Flight Management System
The first FMS were developed in the late 1970s. The first use took place in 1981 in the Boeing 767 . These FMS were based on the combination of the inertial navigation system INS and the Performance Data Computer .
The entries are made via the Control and Display Unit (CDU) or the Multifunctional Control and Display Unit (MCDU).
FMS simplify lateral navigation, offer the possibility of programming vertical profiles and increase the pilots' overview through map displays on the multifunction displays (MFDs) of the electronic flight information system EFIS . The pilots can use it to carry out planning and optimization during the flight. With the introduction of "Area Navigation" ( RNAV ), shortened, direct flight routes and airways became possible, as well as new types of approach (e.g. RNAV approaches).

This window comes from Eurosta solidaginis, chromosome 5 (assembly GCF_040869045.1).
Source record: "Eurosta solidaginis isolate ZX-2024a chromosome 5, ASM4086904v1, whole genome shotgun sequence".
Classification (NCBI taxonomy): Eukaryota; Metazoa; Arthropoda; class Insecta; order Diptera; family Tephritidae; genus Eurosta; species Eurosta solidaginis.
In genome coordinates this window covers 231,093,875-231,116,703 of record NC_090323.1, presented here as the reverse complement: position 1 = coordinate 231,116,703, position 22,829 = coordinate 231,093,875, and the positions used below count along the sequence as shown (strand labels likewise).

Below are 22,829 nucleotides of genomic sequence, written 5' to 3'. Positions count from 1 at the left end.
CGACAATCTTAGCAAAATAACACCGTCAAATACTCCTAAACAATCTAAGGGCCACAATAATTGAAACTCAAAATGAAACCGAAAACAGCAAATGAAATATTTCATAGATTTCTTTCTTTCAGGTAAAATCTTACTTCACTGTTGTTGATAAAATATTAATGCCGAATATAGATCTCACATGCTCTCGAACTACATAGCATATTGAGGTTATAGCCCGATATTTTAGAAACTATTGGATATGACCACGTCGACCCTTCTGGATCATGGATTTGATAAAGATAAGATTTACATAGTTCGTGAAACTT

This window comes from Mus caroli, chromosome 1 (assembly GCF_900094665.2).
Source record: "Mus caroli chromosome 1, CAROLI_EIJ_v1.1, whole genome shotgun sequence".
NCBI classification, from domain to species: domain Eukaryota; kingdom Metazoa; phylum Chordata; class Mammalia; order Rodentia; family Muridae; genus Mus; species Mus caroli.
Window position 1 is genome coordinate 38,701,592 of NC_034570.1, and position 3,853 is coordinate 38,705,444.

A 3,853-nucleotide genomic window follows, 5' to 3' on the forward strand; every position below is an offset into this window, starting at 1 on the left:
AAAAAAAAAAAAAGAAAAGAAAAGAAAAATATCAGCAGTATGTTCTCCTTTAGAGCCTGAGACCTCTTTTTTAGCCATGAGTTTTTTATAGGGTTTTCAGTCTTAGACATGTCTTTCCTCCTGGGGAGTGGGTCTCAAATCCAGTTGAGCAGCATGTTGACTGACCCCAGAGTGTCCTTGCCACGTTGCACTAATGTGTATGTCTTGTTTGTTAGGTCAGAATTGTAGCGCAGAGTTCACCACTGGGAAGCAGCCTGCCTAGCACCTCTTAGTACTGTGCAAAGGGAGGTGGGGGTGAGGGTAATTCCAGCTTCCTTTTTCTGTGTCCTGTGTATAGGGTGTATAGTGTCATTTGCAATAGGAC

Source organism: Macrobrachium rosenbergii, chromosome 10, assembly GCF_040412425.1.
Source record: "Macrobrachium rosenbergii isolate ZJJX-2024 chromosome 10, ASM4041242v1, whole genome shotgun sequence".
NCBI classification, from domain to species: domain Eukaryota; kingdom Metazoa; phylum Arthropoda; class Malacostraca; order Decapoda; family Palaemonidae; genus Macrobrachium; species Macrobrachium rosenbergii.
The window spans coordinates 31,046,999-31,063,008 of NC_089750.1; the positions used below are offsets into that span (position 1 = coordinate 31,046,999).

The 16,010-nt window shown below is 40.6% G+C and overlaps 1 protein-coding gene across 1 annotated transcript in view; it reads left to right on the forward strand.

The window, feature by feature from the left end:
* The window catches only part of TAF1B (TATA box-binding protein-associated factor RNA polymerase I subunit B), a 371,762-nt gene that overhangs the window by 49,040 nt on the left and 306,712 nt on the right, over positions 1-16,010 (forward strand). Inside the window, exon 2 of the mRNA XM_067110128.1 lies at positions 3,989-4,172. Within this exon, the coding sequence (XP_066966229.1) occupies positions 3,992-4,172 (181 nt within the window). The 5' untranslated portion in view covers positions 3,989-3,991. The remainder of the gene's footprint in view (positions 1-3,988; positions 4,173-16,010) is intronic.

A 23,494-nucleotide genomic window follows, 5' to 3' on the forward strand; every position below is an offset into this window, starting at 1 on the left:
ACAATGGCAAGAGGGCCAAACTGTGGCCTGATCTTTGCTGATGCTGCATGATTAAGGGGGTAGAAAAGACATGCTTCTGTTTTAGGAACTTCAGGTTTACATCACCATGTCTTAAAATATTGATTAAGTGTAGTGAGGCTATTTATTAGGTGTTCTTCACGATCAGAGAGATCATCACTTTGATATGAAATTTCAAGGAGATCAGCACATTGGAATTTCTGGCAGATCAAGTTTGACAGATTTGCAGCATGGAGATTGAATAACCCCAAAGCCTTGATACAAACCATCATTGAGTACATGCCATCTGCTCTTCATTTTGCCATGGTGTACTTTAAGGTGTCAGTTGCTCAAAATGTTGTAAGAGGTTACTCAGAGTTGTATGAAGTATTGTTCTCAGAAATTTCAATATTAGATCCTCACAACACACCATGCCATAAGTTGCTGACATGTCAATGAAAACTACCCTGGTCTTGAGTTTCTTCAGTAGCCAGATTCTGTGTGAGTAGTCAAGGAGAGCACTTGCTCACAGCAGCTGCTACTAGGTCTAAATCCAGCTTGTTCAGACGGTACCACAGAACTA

Modern flight management systems combine the navigation with the flight control and the autopilot , as in the "Flight Management and Guidance System" (FMGS) from Airbus. Depending on the model, take-off and approach calculations, vertical flight profile management (altitude, climb and descent) and fuel management are also carried out. The ACARS data link and communication system , which can also be operated with the MCDU, can supply the FMS with flight plan, wind or other data.